DEL. ELEANOR Holmes Norton's campaign against school vouchers in the District has hit a new low. While proclaiming a desire to protect children, she is seeking to eliminate a program that benefits them and that is valued by their parents. Her actions make it all the more urgent for Mayor Adrian M. Fenty to convince Congress that the educational interests of children are more important than party ideology. Failure to do so would imperil not just the 1,900 children in the scholarship program but the essence of school reform in the District.
On Tuesday, a House Appropriations subcommittee is set to take up provisions in President Bush's budget for $18 million to continue the five-year-old D.C. Opportunity Scholarship Program for next year. It is part of an unprecedented $74 million earmarked for education in the District. In April, Mr. Fenty and D.C. Council Chairman Vincent C. Gray appeared before the House subcommittee on financial services and general government to speak in support of the initiative, which gives low-income students scholarships to attend private schools. Ms. Norton is not a member of that subcommittee, but she made a special appearance to attack the program.
Even worse, as The Post's Valerie Strauss and Bill Turque reported Monday, it now turns out that Ms. Norton is preparing a plan that could end the program after just one more year. Ms. Norton won't discuss her plan, and she would, rather disingenuously, have the public believe that she is acting only to ensure an orderly transition of students from a program doomed because of the opposition of others in her party. But, at best, by refusing to support the mayor, she is helping to doom a program that gives poor parents an opportunity that others in this country take for granted: the chance to choose a decent school for their children.
For parents such as Patricia William, that means the probable loss of an educational opportunity that has transformed her 11-year-old son. Ms. William is not alone in her praise of the program and in her panic about the possibility of its demise. The voucher pilot is intended to measure and compare children's progress in private schools over a span of several years. But one result already is known: Poor parents do not want their children automatically consigned to failing schools any more than middle-class parents would. Talk to parents and grandparents of children afforded what should not be the luxury of choice and you'll hear stories of thanks and success -- stories of young women such as Tiffany Dunston, this year's valedictorian at Archbishop Carroll High School. Ms. Norton turned a deaf ear to these accounts during a recent meeting, dismissing the scholarship families as "befuddled." Catherine Hill, whose grandson graduated from the Academy for Ideal Education, told us that the only thing the group doesn't understand is why Ms. Norton "hates a program that works so well."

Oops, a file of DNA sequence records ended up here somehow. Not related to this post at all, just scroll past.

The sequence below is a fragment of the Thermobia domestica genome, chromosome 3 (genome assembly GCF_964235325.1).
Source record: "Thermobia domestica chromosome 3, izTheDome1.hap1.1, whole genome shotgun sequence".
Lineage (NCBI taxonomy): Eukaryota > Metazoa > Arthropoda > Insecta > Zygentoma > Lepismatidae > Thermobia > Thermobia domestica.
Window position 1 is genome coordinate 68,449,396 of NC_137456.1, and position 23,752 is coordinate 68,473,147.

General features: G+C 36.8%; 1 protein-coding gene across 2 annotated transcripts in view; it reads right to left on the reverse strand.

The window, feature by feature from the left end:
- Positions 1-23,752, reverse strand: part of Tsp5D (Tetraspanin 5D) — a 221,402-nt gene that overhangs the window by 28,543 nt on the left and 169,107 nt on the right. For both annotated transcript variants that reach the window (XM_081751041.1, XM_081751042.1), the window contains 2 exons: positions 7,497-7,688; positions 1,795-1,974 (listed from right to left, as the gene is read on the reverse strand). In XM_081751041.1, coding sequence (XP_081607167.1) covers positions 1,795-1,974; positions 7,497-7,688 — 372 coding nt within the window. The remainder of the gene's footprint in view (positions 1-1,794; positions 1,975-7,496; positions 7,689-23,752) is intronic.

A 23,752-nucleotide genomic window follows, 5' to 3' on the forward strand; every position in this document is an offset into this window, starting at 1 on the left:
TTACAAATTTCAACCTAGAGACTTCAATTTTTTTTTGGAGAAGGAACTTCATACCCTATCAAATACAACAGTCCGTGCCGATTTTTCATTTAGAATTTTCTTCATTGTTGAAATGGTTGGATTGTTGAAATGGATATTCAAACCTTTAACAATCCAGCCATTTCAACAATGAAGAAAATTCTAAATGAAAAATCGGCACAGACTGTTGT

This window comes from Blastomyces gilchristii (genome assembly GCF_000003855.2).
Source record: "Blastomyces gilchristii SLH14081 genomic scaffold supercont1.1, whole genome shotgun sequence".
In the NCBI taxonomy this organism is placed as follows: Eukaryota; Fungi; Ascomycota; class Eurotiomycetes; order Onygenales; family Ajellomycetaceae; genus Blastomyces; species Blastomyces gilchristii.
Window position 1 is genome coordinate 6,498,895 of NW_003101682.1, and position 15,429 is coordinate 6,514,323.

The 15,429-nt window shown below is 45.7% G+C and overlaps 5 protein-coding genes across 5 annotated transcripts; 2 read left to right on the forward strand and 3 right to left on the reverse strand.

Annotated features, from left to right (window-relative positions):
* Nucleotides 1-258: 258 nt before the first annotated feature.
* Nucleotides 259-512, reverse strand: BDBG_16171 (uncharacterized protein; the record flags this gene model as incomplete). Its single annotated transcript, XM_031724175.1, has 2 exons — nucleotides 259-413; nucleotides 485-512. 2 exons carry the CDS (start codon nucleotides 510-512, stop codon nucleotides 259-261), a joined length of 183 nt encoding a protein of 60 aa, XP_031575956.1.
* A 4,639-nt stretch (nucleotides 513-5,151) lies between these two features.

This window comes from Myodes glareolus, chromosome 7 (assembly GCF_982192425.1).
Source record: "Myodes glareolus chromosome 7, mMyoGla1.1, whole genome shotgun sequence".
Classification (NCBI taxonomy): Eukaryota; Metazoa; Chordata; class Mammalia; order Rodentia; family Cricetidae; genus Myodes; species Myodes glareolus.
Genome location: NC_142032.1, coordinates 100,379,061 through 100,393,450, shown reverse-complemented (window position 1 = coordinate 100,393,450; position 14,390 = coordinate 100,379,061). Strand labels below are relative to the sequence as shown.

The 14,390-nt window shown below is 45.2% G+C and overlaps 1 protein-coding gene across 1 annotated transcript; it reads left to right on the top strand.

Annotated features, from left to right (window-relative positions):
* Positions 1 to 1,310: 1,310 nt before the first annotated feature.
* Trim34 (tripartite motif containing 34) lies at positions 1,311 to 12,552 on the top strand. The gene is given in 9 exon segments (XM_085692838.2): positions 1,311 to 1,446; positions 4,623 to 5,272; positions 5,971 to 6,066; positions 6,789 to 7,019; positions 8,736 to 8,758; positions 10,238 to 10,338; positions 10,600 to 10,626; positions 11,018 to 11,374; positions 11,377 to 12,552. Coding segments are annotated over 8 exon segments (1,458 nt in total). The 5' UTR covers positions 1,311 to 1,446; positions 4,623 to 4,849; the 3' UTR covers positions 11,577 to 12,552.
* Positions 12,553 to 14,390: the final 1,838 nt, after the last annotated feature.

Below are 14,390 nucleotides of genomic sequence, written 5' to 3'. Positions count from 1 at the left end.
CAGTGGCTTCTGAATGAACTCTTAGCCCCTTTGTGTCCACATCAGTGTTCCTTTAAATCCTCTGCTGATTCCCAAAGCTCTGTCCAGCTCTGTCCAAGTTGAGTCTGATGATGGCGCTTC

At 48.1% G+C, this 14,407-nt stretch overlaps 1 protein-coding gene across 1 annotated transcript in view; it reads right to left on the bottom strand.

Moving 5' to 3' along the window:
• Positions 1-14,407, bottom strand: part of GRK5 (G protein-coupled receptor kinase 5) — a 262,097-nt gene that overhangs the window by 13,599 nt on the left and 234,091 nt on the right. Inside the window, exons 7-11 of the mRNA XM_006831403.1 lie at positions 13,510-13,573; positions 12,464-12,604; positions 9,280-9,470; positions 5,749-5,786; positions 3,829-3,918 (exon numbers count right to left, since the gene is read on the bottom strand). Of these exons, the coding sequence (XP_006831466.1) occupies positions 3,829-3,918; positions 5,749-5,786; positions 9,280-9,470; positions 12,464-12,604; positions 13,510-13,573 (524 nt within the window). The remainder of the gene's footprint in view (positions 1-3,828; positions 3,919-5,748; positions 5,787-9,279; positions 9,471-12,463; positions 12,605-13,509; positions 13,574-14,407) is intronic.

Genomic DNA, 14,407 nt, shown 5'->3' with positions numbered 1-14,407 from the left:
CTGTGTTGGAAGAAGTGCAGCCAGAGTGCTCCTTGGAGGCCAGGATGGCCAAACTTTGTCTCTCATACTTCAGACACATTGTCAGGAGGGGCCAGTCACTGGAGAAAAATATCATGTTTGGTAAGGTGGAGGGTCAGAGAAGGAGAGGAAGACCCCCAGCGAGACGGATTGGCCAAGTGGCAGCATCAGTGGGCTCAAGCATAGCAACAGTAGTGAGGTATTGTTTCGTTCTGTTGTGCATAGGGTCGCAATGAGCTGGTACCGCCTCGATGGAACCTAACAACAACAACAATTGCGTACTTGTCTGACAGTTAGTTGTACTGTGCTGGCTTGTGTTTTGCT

Much, though certainly not all, of the opposition to vouchers is rooted in Democratic interest-group politics and the traditional resistance of teachers unions to change. And that is what should worry Mr. Fenty. If this worthwhile program can be sacrificed, so can the many vital reforms he and Schools Chancellor Michelle A. Rhee are hoping to put in place.